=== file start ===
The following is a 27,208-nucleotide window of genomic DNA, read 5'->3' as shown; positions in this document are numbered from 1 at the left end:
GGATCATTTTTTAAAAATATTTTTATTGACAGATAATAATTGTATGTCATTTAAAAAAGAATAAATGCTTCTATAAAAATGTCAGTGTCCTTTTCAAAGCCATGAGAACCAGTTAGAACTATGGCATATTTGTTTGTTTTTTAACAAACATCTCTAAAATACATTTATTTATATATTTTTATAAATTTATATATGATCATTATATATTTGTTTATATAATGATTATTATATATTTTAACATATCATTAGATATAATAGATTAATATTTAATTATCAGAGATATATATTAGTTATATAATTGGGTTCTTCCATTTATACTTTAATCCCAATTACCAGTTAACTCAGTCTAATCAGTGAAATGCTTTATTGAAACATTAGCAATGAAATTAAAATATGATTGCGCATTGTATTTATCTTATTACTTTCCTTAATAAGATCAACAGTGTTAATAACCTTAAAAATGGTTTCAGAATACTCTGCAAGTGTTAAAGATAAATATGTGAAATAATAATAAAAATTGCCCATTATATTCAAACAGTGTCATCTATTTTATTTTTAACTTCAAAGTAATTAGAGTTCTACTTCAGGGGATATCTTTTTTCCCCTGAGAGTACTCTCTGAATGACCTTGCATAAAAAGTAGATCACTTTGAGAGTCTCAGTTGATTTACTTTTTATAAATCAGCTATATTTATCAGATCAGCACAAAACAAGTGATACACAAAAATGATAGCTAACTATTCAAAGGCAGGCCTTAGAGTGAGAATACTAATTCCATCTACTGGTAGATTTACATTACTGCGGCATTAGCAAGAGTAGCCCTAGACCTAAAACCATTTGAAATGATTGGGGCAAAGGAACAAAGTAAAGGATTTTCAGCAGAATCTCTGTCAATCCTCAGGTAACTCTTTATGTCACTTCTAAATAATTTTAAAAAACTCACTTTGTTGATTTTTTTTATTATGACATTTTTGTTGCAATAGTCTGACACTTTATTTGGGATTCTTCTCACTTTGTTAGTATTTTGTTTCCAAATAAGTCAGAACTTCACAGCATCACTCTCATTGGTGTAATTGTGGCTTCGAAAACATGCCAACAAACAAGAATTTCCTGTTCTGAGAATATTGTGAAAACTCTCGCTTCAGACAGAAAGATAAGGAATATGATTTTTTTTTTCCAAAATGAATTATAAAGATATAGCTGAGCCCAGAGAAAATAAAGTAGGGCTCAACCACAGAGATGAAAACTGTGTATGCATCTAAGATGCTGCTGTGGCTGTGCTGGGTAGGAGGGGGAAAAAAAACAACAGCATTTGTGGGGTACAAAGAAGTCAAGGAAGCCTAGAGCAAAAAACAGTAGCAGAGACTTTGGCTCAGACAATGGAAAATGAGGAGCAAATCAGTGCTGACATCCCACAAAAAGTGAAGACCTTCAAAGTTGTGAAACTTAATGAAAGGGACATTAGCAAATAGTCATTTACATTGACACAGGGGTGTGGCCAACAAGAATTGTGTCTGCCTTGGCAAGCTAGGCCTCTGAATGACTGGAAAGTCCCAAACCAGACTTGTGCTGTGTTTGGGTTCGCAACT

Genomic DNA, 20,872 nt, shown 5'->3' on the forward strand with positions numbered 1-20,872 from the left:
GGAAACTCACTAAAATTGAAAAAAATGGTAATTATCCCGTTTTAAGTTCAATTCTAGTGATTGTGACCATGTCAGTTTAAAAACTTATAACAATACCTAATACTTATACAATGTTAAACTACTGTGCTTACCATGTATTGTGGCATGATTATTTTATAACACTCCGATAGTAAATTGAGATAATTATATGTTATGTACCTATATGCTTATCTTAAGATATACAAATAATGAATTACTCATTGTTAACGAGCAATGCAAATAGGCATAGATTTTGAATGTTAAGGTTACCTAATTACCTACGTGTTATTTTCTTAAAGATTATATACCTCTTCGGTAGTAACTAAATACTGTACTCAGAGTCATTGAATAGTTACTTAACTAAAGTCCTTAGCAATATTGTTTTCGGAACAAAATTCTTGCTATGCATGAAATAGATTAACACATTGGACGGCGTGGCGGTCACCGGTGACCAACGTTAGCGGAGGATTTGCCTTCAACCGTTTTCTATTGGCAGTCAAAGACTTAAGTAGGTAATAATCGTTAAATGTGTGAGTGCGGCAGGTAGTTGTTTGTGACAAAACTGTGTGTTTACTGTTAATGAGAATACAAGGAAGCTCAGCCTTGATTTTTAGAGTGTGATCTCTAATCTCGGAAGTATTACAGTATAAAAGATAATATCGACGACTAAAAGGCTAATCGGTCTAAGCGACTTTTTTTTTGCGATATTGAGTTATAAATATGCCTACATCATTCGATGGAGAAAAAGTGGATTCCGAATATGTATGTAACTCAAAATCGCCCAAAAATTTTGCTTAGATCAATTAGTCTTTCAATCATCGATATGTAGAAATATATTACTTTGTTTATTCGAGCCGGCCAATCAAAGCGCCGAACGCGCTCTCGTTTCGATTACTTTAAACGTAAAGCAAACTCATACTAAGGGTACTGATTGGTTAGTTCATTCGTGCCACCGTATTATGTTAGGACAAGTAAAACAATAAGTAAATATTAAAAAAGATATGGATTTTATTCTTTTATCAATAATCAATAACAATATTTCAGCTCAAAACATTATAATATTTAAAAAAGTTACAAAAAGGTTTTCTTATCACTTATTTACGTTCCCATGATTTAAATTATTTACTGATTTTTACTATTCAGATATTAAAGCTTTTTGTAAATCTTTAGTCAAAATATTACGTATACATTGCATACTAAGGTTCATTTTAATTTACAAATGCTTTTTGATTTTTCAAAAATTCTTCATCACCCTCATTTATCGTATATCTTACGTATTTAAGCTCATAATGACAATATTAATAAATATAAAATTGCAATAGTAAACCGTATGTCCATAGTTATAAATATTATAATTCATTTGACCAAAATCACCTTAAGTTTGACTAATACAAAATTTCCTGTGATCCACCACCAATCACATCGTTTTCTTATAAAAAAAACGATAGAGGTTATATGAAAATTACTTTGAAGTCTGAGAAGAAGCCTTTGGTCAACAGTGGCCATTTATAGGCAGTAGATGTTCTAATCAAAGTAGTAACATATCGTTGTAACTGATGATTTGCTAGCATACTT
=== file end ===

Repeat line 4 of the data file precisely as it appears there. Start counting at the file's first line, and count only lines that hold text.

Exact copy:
GGAAACTCACTAAAATTGAAAAAAATGGTAATTATCCCGTTTTAAGTTCAATTCTAGTGATTGTGACCATGTCAGTTTAAAAACTTATAACAATACCTAATACTTATACAATGTTAAACTACTGTGCTTACCATGTATTGTGGCATGATTATTTTATAACACTCCGATAGTAAATTGAGATAATTATATGTTATGTACCTATATGCTTATCTTAAGATATACAAATAATGAATTACTCATTGTTAACGAGCAATGCAAATAGGCATAGATTTTGAATGTTAAGGTTACCTAATTACCTACGTGTTATTTTCTTAAAGATTATATACCTCTTCGGTAGTAACTAAATACTGTACTCAGAGTCATTGAATAGTTACTTAACTAAAGTCCTTAGCAATATTGTTTTCGGAACAAAATTCTTGCTATGCATGAAATAGATTAACACATTGGACGGCGTGGCGGTCACCGGTGACCAACGTTAGCGGAGGATTTGCCTTCAACCGTTTTCTATTGGCAGTCAAAGACTTAAGTAGGTAATAATCGTTAAATGTGTGAGTGCGGCAGGTAGTTGTTTGTGACAAAACTGTGTGTTTACTGTTAATGAGAATACAAGGAAGCTCAGCCTTGATTTTTAGAGTGTGATCTCTAATCTCGGAAGTATTACAGTATAAAAGATAATATCGACGACTAAAAGGCTAATCGGTCTAAGCGACTTTTTTTTTGCGATATTGAGTTATAAATATGCCTACATCATTCGATGGAGAAAAAGTGGATTCCGAATATGTATGTAACTCAAAATCGCCCAAAAATTTTGCTTAGATCAATTAGTCTTTCAATCATCGATATGTAGAAATATATTACTTTGTTTATTCGAGCCGGCCAATCAAAGCGCCGAACGCGCTCTCGTTTCGATTACTTTAAACGTAAAGCAAACTCATACTAAGGGTACTGATTGGTTAGTTCATTCGTGCCACCGTATTATGTTAGGACAAGTAAAACAATAAGTAAATATTAAAAAAGATATGGATTTTATTCTTTTATCAATAATCAATAACAATATTTCAGCTCAAAACATTATAATATTTAAAAAAGTTACAAAAAGGTTTTCTTATCACTTATTTACGTTCCCATGATTTAAATTATTTACTGATTTTTACTATTCAGATATTAAAGCTTTTTGTAAATCTTTAGTCAAAATATTACGTATACATTGCATACTAAGGTTCATTTTAATTTACAAATGCTTTTTGATTTTTCAAAAATTCTTCATCACCCTCATTTATCGTATATCTTACGTATTTAAGCTCATAATGACAATATTAATAAATATAAAATTGCAATAGTAAACCGTATGTCCATAGTTATAAATATTATAATTCATTTGACCAAAATCACCTTAAGTTTGACTAATACAAAATTTCCTGTGATCCACCACCAATCACATCGTTTTCTTATAAAAAAAACGATAGAGGTTATATGAAAATTACTTTGAAGTCTGAGAAGAAGCCTTTGGTCAACAGTGGCCATTTATAGGCAGTAGATGTTCTAATCAAAGTAGTAACATATCGTTGTAACTGATGATTTGCTAGCATACTT